The presidents of Honduras and El Salvador have formally put an end to a boundary dispute dating back to a short, but bloody conflict between their countries in 1969 that left thousands dead.
Honduran President Manuel Zelaya and his Salvadoran counterpart, Elias Antonio Saca, met Tuesday at the tiny border town of El Poy to ratify their 375-kilometer border. A representative from the Organization of American States, along with diplomats, also attended the ceremony along the border.
The border had been in dispute since the brief conflict, which grew in part out of Honduran resentment of Salvadoran migrants. Although a peace accord was later signed in 1980, the case went before the International Court of Justice, which in 1992 set out a boundary giving Honduras 69 percent of the disputed territory in the border area.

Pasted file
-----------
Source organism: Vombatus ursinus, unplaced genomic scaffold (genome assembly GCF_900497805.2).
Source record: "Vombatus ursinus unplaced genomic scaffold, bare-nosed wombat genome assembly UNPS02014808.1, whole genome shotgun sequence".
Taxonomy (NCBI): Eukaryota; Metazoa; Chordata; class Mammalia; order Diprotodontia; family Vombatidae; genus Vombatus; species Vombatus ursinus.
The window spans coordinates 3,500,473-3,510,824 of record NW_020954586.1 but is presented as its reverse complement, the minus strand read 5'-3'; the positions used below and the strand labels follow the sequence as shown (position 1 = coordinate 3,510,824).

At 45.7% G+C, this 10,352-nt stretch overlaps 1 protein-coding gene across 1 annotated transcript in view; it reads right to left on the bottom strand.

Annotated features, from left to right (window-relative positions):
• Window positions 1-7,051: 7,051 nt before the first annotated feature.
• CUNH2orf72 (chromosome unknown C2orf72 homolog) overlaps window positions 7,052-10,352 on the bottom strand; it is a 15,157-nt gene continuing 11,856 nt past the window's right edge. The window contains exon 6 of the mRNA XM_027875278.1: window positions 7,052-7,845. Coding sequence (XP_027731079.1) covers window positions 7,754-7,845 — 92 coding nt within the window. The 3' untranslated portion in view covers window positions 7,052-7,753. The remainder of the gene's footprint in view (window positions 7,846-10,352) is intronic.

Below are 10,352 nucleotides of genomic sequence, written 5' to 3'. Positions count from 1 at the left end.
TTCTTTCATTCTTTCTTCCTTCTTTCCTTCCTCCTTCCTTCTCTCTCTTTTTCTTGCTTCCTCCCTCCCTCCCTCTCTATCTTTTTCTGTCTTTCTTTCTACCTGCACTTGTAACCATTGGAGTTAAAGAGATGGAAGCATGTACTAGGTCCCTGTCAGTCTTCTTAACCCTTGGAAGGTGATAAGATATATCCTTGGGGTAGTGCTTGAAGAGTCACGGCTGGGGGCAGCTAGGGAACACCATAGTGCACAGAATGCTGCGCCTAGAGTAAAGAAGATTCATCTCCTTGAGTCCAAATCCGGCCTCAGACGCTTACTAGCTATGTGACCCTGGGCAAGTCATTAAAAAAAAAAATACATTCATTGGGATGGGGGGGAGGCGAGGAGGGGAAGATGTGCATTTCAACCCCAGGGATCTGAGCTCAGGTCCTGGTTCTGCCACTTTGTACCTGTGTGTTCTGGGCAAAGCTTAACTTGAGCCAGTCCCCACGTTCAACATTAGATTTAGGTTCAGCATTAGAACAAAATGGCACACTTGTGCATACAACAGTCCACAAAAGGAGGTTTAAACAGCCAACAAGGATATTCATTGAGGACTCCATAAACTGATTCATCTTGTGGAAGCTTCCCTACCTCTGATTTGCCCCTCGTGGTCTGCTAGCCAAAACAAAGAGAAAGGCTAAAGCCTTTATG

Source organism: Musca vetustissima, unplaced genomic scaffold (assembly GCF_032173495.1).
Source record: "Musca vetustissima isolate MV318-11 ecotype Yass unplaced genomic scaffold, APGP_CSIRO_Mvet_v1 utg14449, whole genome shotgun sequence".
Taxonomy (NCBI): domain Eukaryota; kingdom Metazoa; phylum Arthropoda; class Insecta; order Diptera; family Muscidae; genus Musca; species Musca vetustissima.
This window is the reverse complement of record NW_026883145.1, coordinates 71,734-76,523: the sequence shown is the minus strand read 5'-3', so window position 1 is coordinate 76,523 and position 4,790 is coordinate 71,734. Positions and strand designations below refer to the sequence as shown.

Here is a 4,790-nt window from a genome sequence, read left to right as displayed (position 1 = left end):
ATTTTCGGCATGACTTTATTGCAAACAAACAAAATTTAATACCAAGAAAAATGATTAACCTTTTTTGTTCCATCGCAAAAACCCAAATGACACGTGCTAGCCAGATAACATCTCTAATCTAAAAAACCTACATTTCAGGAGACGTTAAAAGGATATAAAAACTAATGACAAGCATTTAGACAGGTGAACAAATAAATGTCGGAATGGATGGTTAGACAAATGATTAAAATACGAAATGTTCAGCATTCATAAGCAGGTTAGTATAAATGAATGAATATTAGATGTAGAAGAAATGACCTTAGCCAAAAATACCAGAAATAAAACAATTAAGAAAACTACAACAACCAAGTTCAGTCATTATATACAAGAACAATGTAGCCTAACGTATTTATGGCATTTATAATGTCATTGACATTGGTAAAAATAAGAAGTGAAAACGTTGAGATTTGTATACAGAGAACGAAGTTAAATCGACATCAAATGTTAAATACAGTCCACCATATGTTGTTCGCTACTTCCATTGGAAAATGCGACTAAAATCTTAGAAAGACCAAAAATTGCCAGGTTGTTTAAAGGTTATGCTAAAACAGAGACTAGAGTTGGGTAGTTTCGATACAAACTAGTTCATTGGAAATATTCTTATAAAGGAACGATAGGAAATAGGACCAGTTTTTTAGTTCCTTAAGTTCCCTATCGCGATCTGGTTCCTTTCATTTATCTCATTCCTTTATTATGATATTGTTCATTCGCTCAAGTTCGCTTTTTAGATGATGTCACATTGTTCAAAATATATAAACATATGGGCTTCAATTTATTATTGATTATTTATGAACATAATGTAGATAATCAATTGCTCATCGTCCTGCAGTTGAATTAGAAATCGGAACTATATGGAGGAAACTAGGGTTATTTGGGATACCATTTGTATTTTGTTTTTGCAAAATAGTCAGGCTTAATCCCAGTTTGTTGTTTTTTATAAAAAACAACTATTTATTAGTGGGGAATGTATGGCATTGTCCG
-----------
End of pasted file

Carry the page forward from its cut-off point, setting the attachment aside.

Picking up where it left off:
With Tuesday's development, both leaders say they plan joint infrastructure projects including a hydroelectric dam.
Some information for this report provided by Reuters and AP.